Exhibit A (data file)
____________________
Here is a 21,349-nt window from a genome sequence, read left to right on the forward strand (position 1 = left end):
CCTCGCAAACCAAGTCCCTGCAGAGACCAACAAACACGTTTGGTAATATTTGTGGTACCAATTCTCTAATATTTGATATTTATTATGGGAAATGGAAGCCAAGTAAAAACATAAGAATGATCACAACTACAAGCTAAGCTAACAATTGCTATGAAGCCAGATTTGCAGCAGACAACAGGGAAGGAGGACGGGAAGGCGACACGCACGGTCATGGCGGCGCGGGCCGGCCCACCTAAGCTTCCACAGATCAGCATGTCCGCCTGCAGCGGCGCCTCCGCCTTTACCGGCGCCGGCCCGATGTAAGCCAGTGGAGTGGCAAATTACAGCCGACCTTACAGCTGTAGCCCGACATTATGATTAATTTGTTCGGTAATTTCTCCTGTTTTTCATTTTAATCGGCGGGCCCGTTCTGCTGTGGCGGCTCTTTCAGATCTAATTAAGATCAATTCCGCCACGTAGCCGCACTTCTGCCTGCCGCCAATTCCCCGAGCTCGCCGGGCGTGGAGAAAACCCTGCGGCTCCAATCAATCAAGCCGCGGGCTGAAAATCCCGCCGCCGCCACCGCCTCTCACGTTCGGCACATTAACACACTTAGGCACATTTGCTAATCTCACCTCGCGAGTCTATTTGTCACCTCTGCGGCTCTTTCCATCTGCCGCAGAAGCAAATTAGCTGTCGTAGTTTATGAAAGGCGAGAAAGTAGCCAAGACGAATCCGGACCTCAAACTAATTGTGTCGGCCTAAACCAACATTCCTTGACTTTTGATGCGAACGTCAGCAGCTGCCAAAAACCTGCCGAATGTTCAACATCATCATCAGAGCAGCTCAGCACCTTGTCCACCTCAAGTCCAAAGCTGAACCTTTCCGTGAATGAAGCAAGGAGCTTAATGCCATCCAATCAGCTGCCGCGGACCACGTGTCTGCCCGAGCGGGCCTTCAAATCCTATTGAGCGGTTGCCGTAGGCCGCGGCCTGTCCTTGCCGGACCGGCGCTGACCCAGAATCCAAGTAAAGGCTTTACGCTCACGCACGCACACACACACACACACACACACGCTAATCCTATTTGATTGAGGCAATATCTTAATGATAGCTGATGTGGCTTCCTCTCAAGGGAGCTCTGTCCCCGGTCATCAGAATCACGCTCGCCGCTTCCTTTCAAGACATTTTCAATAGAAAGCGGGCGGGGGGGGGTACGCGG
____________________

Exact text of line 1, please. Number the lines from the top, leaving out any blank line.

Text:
Here is a 21,349-nt window from a genome sequence, read left to right on the forward strand (position 1 = left end):